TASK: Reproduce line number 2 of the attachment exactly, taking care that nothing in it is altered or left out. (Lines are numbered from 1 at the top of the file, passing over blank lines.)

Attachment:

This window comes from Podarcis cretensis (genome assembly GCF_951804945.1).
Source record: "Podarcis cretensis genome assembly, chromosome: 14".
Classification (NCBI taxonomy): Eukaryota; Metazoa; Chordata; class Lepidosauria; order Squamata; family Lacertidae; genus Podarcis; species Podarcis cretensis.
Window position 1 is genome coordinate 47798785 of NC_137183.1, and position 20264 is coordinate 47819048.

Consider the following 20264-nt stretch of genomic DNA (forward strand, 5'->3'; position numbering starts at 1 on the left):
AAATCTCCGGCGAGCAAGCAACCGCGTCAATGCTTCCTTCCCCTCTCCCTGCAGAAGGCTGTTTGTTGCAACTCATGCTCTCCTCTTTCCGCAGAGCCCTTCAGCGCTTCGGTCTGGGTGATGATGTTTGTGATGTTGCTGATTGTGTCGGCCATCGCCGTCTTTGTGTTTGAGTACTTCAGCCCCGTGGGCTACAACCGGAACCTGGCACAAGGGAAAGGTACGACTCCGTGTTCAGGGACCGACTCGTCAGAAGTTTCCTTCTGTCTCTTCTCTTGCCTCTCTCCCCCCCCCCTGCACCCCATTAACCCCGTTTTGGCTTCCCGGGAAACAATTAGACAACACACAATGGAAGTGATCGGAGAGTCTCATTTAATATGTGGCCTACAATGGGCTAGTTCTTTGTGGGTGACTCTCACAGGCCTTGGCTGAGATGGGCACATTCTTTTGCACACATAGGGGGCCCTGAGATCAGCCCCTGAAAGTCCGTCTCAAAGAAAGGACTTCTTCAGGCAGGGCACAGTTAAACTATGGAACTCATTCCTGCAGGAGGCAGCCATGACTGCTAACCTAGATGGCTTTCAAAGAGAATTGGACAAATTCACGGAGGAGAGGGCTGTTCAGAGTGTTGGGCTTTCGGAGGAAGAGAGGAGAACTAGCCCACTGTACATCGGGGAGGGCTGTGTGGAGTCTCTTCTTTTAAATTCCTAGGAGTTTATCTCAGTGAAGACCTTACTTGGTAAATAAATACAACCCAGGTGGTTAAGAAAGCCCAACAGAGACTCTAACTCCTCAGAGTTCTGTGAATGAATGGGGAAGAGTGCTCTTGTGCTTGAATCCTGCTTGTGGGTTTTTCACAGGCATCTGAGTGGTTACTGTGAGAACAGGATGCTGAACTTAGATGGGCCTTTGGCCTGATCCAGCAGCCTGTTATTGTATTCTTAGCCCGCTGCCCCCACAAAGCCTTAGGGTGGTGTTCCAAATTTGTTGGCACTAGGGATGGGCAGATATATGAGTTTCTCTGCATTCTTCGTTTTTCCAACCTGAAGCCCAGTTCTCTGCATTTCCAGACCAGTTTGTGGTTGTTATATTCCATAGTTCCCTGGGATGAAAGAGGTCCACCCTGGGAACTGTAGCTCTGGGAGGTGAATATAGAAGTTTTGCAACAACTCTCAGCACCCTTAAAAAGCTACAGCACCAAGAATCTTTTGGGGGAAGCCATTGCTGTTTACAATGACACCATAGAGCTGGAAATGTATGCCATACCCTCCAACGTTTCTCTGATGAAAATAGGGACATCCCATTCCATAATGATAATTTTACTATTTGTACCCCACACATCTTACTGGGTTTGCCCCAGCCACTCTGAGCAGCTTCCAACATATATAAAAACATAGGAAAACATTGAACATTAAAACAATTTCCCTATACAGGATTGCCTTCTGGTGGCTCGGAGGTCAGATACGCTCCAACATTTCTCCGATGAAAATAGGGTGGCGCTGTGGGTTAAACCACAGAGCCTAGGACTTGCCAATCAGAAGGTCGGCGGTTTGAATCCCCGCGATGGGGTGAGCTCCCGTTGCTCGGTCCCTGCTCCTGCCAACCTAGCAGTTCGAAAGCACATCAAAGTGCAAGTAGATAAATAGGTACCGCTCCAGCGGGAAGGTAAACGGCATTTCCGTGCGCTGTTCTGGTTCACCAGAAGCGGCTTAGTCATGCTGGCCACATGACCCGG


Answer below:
Source record: "Podarcis cretensis genome assembly, chromosome: 14".